We Recommend

Good Talk: a memoir in conversations, by Mira Jacob
Mira Jacob

Like many six-year-olds, Mira's son has questions about everything. At first they are innocuous enough, but as tensions from the 2016 election spread from the media into his own family, they become much more complicated. Trying to answer him honestly, Mira has to think back to where she's gotten her own answers. Written with humor and vulnerability, this deeply relatable graphic memoir is a love letter to the art of conversation – and to the hope that hovers in our most difficult questions.

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The Walking Dead Vol. 1: Days Gone By, by Robert Kirkman
Robert Kirkman

In Book 1 of this graphic novel series, police officer Rick Grimes is shot on the job and wakes up a month later to find that the world that he knows is gone. Zombies have taken over and are killing and eating those who are still alive. He sets out toward Atlanta in the hope that his family is still alive and endures many horrors along the way.

Caliban and the witch, by Silvia Federici
Silvia Federici

A history of the body in the transition to capitalism. Moving from the peasant revolts of the late Middle Ages to the witch-hunts and the rise of mechanical philosophy, Federici investigates the capitalist rationalization of social reproduction. She shows how the battle against the rebel body and the conflict between body and mind are essential conditions for the development of labor power and self-ownership, two central principles of modern social organization.

The Children Act, by Ian McEwan
Ian McEwan

A High Court judge in London presides over a complex case in family court involving a 17-year-old boy whose parents will not permit a lifesaving blood transfusion because it conflicts with their religious beliefs.  But the pressure to resolve the case tests the judge in ways that will keep readers thoroughly enthralled until the last stunning page.

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Sodom Road Exit, by Amber Dawn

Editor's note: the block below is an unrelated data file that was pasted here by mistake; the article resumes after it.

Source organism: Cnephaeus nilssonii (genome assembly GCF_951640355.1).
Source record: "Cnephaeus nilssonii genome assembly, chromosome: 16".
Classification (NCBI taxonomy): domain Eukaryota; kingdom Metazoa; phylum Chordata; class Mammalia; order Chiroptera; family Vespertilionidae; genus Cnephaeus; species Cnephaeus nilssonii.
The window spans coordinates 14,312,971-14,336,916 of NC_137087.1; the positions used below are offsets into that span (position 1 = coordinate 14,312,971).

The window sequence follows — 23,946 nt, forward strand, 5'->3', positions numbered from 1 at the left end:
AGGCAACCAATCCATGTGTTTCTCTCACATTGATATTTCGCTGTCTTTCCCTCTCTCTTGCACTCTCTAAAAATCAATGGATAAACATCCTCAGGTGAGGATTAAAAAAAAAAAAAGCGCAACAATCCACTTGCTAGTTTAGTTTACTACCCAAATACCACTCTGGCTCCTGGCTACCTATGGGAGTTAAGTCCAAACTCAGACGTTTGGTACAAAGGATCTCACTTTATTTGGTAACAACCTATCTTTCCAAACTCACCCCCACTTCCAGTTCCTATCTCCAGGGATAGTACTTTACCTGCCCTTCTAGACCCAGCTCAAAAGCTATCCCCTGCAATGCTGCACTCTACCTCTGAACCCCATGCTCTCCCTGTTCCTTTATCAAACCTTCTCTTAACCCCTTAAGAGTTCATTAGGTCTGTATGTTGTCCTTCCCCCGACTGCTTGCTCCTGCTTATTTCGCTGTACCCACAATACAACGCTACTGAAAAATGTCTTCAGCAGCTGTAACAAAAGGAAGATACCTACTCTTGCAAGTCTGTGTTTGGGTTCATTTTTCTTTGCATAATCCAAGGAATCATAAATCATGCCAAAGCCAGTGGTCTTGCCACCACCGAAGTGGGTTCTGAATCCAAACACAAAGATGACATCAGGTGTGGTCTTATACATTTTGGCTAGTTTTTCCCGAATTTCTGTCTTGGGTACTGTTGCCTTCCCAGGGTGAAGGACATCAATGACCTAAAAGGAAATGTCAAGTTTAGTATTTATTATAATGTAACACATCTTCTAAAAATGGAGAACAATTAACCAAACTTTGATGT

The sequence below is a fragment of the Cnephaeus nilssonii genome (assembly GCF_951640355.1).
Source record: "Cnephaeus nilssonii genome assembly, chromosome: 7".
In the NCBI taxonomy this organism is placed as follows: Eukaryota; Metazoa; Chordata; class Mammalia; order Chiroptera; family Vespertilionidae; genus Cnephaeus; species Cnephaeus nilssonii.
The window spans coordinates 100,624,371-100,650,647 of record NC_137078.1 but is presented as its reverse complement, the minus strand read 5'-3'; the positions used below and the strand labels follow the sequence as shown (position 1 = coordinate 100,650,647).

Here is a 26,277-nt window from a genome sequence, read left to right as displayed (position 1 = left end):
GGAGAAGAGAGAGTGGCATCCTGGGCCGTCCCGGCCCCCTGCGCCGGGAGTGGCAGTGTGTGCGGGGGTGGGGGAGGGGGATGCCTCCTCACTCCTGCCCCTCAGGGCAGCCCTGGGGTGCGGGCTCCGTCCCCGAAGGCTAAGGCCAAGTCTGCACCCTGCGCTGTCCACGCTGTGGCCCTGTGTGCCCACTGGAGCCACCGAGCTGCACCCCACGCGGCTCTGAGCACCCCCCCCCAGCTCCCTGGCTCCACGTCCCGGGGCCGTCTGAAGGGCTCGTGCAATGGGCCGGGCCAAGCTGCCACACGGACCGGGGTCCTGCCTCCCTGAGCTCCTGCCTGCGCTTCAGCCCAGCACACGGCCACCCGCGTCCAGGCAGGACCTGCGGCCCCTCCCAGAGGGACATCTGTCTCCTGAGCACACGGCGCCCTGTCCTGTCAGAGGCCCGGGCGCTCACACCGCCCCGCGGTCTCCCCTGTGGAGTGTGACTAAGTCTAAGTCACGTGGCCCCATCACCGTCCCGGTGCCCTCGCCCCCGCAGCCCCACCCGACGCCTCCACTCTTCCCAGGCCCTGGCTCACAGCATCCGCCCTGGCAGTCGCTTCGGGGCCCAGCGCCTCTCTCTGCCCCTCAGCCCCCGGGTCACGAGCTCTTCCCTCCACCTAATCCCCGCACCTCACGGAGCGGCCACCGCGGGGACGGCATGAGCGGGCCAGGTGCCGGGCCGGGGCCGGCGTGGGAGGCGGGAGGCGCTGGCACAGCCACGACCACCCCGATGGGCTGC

Amber Dawn

It's the summer of 1990, and Crystal Beach in Ontario has lost its beloved, long-running amusement park, leaving the lakeside village a virtual ghost town. It is back to this fallen community that Bailey Martin must return to live with her overbearing mother after dropping out of university and racking up significant debt. But an economic downturn, mother-daughter drama, and Generation X disillusionment soon prove to be the least of Bailey's troubles: a mysterious and salacious force begins to dog her and soon enough, Bailey must confront the unresolved traumas that haunt Crystal Beach. 

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Nîtisânak, by Lindsay Nixon
Lindsay Nixon

A groundbreaking memoir spanning nations, prairie punk scenes, and queer love stories. It also explores despair and healing through community and family, and being torn apart by the same. Using cyclical narrative techniques and drawing on Nixon's Cree, Saulteaux, and Métis ancestral teachings, this work offers a compelling perspective on the connections that must be broken and the ones that heal.

This Accident of Being Lost, by Leanne Betasamosake Simpson
Leanne Betasamosake Simpson

A knife-sharp new collection of stories and songs from an award-winning Nishnaabeg storyteller and writer. Blending elements of science fiction, contemporary realism, and the lyric voice, these visionary pieces argue for the value of getting lost as a way to discover an inner strength more important than being found.

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Indian-ish: Recipes and Antics from a Modern American Family, by Priya Krishna
Priya Krishna

A young food writer's witty and irresistible celebration of her mom's Indian-ish cooking; with accessible and innovative Indian-American recipes.

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Because internet, by Gretchen McCullough
Gretchen McCullough

A linguistically informed look at how our digital world is transforming the English language. This book is essential reading for anyone who's ever puzzled over how to punctuate a text message or wondered where memes come from. It's the perfect book for understanding how the internet is changing the English language, why that's a good thing, and what our online interactions reveal about who we are.